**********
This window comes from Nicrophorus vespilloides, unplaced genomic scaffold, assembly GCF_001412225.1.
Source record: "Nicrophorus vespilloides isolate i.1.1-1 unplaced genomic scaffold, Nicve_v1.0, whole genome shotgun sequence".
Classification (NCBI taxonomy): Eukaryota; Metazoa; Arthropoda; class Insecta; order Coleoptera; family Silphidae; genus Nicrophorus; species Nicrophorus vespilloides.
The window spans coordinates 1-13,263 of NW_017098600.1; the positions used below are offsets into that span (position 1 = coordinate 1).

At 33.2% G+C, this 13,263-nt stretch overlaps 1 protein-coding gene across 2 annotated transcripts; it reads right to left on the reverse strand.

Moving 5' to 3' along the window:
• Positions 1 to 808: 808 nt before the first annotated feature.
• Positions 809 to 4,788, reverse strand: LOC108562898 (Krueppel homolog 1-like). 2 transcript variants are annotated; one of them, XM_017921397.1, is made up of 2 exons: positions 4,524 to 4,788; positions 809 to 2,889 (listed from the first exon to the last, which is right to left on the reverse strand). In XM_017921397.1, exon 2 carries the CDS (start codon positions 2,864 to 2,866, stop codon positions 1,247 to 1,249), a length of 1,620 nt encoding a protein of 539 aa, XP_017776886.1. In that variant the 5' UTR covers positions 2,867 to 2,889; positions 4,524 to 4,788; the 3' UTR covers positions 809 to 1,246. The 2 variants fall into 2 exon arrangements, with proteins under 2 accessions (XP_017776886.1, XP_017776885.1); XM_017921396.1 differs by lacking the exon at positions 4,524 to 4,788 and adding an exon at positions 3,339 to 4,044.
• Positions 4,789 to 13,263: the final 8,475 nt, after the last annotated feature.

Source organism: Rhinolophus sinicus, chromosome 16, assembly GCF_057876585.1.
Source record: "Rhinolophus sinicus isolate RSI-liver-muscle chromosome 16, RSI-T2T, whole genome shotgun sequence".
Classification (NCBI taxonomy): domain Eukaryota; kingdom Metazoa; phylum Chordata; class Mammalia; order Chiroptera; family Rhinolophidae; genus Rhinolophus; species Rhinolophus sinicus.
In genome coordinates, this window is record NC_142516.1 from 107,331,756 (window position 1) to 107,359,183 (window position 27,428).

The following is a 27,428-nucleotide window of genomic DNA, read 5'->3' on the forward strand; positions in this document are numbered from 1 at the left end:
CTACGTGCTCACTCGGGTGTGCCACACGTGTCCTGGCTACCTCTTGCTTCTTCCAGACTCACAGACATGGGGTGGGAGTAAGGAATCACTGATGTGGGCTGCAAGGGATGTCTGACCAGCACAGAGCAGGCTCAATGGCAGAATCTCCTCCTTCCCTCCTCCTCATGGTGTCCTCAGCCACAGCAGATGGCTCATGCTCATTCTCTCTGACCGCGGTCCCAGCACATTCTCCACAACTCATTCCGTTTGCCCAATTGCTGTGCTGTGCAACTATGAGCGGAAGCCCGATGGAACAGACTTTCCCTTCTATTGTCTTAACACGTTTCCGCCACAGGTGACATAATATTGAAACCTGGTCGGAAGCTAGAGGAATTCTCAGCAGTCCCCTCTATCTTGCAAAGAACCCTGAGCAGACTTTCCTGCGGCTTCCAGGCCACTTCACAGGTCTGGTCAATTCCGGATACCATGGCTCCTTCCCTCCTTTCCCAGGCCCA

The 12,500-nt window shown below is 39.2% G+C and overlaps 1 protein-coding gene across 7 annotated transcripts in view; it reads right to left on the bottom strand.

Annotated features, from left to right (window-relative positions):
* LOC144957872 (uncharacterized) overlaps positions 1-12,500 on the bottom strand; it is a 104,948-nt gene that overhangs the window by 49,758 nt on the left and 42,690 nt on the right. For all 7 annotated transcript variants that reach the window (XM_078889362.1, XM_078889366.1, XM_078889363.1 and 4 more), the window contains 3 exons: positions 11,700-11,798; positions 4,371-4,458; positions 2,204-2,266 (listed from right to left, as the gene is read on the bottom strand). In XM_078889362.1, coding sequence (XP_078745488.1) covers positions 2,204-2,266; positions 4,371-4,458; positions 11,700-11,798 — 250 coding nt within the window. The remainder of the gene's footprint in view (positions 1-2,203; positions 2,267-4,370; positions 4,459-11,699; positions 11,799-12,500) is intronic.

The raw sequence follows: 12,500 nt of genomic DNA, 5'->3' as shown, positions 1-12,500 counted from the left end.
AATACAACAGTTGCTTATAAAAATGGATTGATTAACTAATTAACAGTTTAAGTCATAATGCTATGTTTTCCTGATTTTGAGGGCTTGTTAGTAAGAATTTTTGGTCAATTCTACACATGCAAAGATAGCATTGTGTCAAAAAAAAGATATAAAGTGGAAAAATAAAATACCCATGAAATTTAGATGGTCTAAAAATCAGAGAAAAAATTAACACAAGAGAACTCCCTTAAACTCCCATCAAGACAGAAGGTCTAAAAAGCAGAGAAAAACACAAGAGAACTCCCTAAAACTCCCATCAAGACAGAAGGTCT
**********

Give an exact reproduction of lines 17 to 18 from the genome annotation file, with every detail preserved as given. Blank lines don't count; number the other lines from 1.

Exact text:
Annotated features, from left to right (window-relative positions):
* LOC144957872 (uncharacterized) overlaps positions 1-12,500 on the bottom strand; it is a 104,948-nt gene that overhangs the window by 49,758 nt on the left and 42,690 nt on the right. For all 7 annotated transcript variants that reach the window (XM_078889362.1, XM_078889366.1, XM_078889363.1 and 4 more), the window contains 3 exons: positions 11,700-11,798; positions 4,371-4,458; positions 2,204-2,266 (listed from right to left, as the gene is read on the bottom strand). In XM_078889362.1, coding sequence (XP_078745488.1) covers positions 2,204-2,266; positions 4,371-4,458; positions 11,700-11,798 — 250 coding nt within the window. The remainder of the gene's footprint in view (positions 1-2,203; positions 2,267-4,370; positions 4,459-11,699; positions 11,799-12,500) is intronic.